Labor has held the Victorian seat of Batman, with the ALP’s Ged Kearney leading the Greens’ Alex Bhathal 52-48% on the two-party vote with almost two-thirds of the votes counted.
Hanging onto the seat, which is in Melbourne’s northern suburbs, is a big relief for Opposition Leader Bill Shorten, especially given his risky move of announcing in the last week of the byelection campaign his plan to scrap cash refunds for excess dividend imputation credits.
Shorten told jubilant Labor supporters: “Labor is back in Batman. From the bookmakers to the commentators – they wrote Labor off in Batman and you have proved them wrong.”
Kearney said: “This is a victory for true Labor values”, and “Labor is on its way to a Shorten government”.
Both Shorten and Kearney said they had heard the messages from the electorate.
The Batman result came as in the South Australian election, the Liberals won a majority in their own right, defeating the Labor government, which had held office for 16 years. The much-vaunted bid by former senator Nick Xenophon to gain the balance of power for his SA-Best party proved a fizzer.
As the campaign wound up, Labor robocalled voters in Batman to stress that most of those affected by the proposed tax change would be people on high incomes. The byelection result will to some extent be a counter to the government’s fierce criticism of the policy.
The failure to wrest Batman is a big setback for the Greens, who were buoyed last year by their victory in the state electorate of Northcote, which is within the federal seat.
On the figures late on Saturday night, there was a two-party swing of more than 1% to Labor from the last election.
Kearney had more than 42% of the primary vote, while Bhathal was on a primary vote of about 41%. There were ten candidates in the field but the Liberals did not run.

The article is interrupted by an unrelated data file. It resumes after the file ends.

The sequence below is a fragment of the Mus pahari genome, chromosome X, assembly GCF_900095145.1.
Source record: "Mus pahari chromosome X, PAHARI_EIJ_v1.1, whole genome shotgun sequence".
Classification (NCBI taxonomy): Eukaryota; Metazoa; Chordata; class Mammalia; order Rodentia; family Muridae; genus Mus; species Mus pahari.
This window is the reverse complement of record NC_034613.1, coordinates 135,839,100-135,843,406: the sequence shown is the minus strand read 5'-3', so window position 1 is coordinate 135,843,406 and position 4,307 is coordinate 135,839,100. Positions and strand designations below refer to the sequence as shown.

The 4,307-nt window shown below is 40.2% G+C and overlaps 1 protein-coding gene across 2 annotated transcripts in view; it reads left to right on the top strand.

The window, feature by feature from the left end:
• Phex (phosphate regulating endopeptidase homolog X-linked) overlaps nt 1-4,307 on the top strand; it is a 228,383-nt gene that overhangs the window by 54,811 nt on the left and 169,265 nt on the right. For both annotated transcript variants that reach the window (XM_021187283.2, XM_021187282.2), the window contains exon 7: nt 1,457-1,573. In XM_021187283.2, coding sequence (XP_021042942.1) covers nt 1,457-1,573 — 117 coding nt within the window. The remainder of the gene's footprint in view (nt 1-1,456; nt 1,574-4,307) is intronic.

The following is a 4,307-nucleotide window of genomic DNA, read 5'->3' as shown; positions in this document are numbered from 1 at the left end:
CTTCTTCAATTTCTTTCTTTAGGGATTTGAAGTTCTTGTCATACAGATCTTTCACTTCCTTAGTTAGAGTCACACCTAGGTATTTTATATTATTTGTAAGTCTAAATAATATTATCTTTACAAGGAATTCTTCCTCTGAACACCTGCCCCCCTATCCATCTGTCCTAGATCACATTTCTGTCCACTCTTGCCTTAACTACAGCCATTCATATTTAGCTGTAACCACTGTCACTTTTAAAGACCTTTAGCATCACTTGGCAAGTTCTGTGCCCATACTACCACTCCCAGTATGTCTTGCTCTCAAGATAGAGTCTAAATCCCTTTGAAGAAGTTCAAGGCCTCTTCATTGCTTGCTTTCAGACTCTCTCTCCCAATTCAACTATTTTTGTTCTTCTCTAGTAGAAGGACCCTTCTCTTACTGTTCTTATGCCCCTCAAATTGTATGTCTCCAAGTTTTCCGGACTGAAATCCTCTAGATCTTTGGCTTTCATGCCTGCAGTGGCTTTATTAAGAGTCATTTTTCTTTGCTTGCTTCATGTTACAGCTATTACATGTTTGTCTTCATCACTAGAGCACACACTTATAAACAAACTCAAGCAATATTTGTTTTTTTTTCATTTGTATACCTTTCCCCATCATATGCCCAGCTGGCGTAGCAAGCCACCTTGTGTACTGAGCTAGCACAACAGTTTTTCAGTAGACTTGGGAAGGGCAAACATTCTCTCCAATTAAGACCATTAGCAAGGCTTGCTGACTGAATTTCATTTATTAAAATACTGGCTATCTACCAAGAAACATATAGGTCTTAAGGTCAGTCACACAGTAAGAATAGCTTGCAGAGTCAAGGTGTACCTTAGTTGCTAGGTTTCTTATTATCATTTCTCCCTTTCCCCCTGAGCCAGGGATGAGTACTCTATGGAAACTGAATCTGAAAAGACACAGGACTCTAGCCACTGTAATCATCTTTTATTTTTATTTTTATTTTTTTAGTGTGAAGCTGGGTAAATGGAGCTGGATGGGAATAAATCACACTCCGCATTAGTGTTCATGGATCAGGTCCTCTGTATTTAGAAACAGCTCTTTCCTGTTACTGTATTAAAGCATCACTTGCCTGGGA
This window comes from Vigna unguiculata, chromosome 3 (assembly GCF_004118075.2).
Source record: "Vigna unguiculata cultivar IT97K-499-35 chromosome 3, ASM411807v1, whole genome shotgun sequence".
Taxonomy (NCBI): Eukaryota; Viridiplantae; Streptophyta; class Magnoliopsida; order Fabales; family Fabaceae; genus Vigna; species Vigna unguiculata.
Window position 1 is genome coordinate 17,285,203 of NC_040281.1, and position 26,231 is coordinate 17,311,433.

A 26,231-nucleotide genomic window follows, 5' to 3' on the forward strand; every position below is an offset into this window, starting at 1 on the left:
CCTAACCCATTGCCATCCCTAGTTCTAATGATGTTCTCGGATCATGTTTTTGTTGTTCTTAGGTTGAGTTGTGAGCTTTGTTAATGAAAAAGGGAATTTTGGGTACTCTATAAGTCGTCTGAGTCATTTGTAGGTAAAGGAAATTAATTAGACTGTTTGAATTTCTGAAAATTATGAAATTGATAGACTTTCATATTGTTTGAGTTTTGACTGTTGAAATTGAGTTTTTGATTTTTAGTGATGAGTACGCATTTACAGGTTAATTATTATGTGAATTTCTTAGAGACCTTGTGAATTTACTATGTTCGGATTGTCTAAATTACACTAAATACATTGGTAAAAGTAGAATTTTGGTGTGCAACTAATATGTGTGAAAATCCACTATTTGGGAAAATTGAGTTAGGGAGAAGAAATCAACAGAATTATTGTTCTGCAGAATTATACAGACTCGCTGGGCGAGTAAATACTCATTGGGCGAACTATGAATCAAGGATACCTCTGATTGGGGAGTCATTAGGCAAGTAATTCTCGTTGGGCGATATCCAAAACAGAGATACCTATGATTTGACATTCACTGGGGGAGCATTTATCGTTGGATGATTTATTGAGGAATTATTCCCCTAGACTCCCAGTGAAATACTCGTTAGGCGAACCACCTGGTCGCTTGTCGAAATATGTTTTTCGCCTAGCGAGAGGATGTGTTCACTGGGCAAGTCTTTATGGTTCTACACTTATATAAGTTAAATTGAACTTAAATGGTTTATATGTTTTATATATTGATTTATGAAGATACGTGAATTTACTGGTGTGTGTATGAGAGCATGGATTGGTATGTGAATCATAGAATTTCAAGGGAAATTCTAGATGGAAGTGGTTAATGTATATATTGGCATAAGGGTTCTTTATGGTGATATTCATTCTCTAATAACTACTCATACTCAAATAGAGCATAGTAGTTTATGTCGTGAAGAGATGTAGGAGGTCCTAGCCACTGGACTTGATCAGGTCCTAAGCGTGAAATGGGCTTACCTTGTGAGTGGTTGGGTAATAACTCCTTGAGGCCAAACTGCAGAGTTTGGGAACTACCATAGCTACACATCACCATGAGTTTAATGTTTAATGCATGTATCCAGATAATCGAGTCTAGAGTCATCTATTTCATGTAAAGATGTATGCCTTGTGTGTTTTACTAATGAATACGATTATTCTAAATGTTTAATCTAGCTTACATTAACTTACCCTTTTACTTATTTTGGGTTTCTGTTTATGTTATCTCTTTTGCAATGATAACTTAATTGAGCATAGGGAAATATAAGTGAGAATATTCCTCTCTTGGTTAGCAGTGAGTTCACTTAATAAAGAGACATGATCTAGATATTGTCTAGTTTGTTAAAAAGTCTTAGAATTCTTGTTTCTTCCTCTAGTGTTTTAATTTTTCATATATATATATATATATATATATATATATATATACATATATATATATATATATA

The Greens nearly took Batman in 2016 from the ALP’s David Feeney, a right-winger who was very unpopular in the electorate and had a bad campaign. The byelection was caused by Feeney’s resignation in the citizenship crisis.
Kearney, former president of the Australian Council of Trade Unions and from the left, was generally regarded as a very good candidate who was an appropriate fit for what is seen as a “progressive” seat. In the electorate during voting on Saturday, Shorten said Kearney “has done wonders to lift confidence in Labor in this electorate”.
Conceding defeat, Bhathal said: “I’ve always said regardless of the result we would have a strong woman member from a caring profession”.
Bhathal was making her sixth tilt at the seat, which had been moving toward the Greens previously, as its southern part gentrified. But the Greens campaign was marred by bitter internal controversy over Bhathal’s candidacy, with Greens dissidents lodging a formal protest about her, accusing her of bullying.
The Greens campaigned strongly on the proposed Queensland Adani mine, an issue Shorten struggled with as he sought to stop votes haemorrhaging to the Greens.
Authors: Michelle Grattan, Professorial Fellow, University of Canberra